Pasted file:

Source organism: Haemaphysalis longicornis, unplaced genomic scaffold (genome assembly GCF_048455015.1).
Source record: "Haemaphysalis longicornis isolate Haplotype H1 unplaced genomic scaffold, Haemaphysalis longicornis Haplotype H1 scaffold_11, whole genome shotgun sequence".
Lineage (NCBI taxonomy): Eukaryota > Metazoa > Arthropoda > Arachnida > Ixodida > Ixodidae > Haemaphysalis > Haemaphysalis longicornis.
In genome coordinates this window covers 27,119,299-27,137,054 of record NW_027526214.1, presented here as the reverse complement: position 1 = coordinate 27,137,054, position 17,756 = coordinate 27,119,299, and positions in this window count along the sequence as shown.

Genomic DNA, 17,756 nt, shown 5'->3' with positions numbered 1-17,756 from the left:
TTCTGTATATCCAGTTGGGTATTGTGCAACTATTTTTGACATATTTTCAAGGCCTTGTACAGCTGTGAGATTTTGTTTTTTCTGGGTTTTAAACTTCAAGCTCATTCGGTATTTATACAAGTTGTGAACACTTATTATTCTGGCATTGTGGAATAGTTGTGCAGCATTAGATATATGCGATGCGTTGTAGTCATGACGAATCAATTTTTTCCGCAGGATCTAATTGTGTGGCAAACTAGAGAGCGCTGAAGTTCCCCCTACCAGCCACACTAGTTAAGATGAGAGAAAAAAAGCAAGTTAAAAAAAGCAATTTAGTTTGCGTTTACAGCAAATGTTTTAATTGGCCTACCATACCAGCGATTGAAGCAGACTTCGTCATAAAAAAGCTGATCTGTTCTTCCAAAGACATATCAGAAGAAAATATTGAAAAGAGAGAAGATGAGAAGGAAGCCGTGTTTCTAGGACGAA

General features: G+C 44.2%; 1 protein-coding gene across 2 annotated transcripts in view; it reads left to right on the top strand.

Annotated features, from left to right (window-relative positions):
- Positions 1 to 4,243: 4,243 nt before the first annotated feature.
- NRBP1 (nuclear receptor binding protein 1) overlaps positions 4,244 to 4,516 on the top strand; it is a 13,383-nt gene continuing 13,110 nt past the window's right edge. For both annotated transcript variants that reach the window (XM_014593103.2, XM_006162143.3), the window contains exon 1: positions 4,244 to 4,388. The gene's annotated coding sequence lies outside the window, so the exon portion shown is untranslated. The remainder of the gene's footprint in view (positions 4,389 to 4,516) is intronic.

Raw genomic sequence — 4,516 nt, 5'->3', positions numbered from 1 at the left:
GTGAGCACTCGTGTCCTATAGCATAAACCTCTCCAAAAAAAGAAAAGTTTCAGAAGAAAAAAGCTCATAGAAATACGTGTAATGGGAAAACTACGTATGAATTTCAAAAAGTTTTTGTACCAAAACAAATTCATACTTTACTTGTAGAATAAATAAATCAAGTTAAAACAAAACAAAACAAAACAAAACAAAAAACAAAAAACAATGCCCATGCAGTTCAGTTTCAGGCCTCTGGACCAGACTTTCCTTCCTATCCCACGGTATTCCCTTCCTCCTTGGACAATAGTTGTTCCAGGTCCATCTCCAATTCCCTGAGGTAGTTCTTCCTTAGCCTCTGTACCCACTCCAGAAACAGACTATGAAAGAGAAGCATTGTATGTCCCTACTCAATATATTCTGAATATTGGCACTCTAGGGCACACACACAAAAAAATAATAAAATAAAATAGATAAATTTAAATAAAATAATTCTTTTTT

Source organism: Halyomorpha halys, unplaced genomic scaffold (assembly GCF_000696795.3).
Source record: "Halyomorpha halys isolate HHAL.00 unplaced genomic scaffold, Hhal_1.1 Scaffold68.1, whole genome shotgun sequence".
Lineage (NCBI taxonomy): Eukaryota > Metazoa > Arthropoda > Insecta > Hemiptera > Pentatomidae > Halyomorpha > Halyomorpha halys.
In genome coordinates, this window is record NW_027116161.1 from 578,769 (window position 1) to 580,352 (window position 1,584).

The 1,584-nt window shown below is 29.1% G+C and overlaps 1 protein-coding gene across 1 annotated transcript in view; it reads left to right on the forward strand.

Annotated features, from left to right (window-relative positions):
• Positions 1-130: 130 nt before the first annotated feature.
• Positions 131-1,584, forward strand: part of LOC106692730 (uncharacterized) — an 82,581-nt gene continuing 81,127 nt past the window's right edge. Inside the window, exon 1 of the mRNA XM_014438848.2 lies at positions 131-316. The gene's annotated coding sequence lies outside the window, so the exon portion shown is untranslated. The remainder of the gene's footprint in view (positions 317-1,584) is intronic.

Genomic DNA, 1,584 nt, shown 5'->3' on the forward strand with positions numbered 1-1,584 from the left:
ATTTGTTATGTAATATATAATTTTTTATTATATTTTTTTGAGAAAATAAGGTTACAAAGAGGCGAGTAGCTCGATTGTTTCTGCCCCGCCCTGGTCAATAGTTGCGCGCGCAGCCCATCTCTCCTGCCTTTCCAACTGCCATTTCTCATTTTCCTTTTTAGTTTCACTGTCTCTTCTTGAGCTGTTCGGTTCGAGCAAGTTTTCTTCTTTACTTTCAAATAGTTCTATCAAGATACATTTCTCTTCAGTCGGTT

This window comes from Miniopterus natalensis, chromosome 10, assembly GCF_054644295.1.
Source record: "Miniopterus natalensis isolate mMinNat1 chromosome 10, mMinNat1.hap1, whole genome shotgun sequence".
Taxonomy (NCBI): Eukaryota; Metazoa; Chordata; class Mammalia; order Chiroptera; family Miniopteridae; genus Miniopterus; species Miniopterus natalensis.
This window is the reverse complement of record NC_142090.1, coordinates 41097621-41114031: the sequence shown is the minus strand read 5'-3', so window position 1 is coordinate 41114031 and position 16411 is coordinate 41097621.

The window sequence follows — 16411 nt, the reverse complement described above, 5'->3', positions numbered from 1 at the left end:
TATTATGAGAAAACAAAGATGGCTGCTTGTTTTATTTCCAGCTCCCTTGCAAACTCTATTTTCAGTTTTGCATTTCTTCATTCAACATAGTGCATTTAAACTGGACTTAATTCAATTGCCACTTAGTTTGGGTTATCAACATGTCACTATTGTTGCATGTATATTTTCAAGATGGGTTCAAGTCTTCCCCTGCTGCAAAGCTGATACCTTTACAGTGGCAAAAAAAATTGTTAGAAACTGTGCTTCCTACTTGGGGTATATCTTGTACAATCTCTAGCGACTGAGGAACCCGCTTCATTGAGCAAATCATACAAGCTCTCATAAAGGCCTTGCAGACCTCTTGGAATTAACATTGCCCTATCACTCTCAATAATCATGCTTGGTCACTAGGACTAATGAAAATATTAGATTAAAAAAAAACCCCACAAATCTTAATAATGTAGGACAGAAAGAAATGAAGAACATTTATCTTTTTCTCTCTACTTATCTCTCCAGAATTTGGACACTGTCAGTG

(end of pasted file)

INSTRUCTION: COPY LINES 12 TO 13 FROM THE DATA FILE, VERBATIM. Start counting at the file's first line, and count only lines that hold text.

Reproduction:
GTGAGCACTCGTGTCCTATAGCATAAACCTCTCCAAAAAAAGAAAAGTTTCAGAAGAAAAAAGCTCATAGAAATACGTGTAATGGGAAAACTACGTATGAATTTCAAAAAGTTTTTGTACCAAAACAAATTCATACTTTACTTGTAGAATAAATAAATCAAGTTAAAACAAAACAAAACAAAACAAAACAAAAAACAAAAAACAATGCCCATGCAGTTCAGTTTCAGGCCTCTGGACCAGACTTTCCTTCCTATCCCACGGTATTCCCTTCCTCCTTGGACAATAGTTGTTCCAGGTCCATCTCCAATTCCCTGAGGTAGTTCTTCCTTAGCCTCTGTACCCACTCCAGAAACAGACTATGAAAGAGAAGCATTGTATGTCCCTACTCAATATATTCTGAATATTGGCACTCTAGGGCACACACACAAAAAAATAATAAAATAAAATAGATAAATTTAAATAAAATAATTCTTTTTT

Source organism: Halyomorpha halys, unplaced genomic scaffold (assembly GCF_000696795.3).